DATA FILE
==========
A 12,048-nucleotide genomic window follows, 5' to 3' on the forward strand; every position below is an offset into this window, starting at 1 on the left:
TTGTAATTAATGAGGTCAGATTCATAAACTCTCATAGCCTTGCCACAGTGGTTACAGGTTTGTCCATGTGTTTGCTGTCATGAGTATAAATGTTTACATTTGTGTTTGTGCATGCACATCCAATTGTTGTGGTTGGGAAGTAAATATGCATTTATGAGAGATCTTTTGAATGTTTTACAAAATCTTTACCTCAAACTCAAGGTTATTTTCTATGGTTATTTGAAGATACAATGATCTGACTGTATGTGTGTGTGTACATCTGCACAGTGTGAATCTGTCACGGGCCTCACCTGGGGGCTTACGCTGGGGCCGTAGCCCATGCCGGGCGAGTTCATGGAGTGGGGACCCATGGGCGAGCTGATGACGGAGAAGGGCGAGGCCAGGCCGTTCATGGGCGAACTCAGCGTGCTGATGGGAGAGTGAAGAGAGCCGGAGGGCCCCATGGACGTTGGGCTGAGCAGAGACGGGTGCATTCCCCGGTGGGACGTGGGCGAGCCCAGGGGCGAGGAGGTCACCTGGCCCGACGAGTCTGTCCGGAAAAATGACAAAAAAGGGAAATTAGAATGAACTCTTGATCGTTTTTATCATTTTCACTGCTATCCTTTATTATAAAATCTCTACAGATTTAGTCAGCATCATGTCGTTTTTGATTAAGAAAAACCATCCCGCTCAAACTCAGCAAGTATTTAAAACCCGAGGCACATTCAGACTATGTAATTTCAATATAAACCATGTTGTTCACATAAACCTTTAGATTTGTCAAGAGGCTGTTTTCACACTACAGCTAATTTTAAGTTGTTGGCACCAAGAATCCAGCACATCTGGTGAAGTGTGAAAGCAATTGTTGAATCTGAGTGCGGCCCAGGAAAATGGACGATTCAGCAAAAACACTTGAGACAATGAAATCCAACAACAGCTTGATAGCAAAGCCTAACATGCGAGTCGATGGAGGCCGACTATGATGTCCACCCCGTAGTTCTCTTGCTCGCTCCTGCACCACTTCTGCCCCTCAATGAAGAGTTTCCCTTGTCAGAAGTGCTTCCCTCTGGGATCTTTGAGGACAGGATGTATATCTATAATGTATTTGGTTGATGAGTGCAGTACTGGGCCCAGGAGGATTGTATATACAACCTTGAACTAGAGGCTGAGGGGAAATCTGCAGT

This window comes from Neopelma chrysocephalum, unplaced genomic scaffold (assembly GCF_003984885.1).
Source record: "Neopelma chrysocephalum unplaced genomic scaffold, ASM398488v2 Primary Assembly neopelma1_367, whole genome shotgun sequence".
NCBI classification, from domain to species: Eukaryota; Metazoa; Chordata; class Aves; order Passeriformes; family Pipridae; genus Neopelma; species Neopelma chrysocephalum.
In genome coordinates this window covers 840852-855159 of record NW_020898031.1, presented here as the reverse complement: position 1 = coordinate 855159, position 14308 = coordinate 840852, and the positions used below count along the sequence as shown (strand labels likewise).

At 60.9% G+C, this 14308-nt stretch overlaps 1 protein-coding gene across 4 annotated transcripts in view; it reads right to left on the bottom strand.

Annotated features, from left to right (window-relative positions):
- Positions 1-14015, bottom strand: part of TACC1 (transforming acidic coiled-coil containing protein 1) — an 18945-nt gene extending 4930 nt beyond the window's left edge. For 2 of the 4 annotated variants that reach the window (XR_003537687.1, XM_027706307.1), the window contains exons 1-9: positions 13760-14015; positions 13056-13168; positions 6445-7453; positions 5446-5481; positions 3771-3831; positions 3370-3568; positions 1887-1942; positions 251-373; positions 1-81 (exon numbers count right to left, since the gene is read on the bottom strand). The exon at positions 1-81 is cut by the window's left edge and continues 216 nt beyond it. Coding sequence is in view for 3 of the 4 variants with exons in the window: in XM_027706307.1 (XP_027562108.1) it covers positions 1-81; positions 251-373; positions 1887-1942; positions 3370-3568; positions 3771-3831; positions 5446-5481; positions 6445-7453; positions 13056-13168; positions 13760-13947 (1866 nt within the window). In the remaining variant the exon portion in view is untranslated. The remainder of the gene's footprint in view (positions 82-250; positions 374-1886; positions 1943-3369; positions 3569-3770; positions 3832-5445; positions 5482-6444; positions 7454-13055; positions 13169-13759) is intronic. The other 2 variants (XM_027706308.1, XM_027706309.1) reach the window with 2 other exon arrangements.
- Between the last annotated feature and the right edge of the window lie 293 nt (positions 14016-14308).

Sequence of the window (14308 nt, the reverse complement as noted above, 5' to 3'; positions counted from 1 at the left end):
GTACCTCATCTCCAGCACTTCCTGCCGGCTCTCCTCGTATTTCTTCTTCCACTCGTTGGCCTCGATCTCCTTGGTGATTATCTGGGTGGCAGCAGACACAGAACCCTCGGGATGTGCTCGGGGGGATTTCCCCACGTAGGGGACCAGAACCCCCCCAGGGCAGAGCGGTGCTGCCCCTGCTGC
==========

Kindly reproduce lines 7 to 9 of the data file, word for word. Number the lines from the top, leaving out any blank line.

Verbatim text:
At 60.9% G+C, this 14308-nt stretch overlaps 1 protein-coding gene across 4 annotated transcripts in view; it reads right to left on the bottom strand.

Annotated features, from left to right (window-relative positions):
- Positions 1-14015, bottom strand: part of TACC1 (transforming acidic coiled-coil containing protein 1) — an 18945-nt gene extending 4930 nt beyond the window's left edge. For 2 of the 4 annotated variants that reach the window (XR_003537687.1, XM_027706307.1), the window contains exons 1-9: positions 13760-14015; positions 13056-13168; positions 6445-7453; positions 5446-5481; positions 3771-3831; positions 3370-3568; positions 1887-1942; positions 251-373; positions 1-81 (exon numbers count right to left, since the gene is read on the bottom strand). The exon at positions 1-81 is cut by the window's left edge and continues 216 nt beyond it. Coding sequence is in view for 3 of the 4 variants with exons in the window: in XM_027706307.1 (XP_027562108.1) it covers positions 1-81; positions 251-373; positions 1887-1942; positions 3370-3568; positions 3771-3831; positions 5446-5481; positions 6445-7453; positions 13056-13168; positions 13760-13947 (1866 nt within the window). In the remaining variant the exon portion in view is untranslated. The remainder of the gene's footprint in view (positions 82-250; positions 374-1886; positions 1943-3369; positions 3569-3770; positions 3832-5445; positions 5482-6444; positions 7454-13055; positions 13169-13759) is intronic. The other 2 variants (XM_027706308.1, XM_027706309.1) reach the window with 2 other exon arrangements.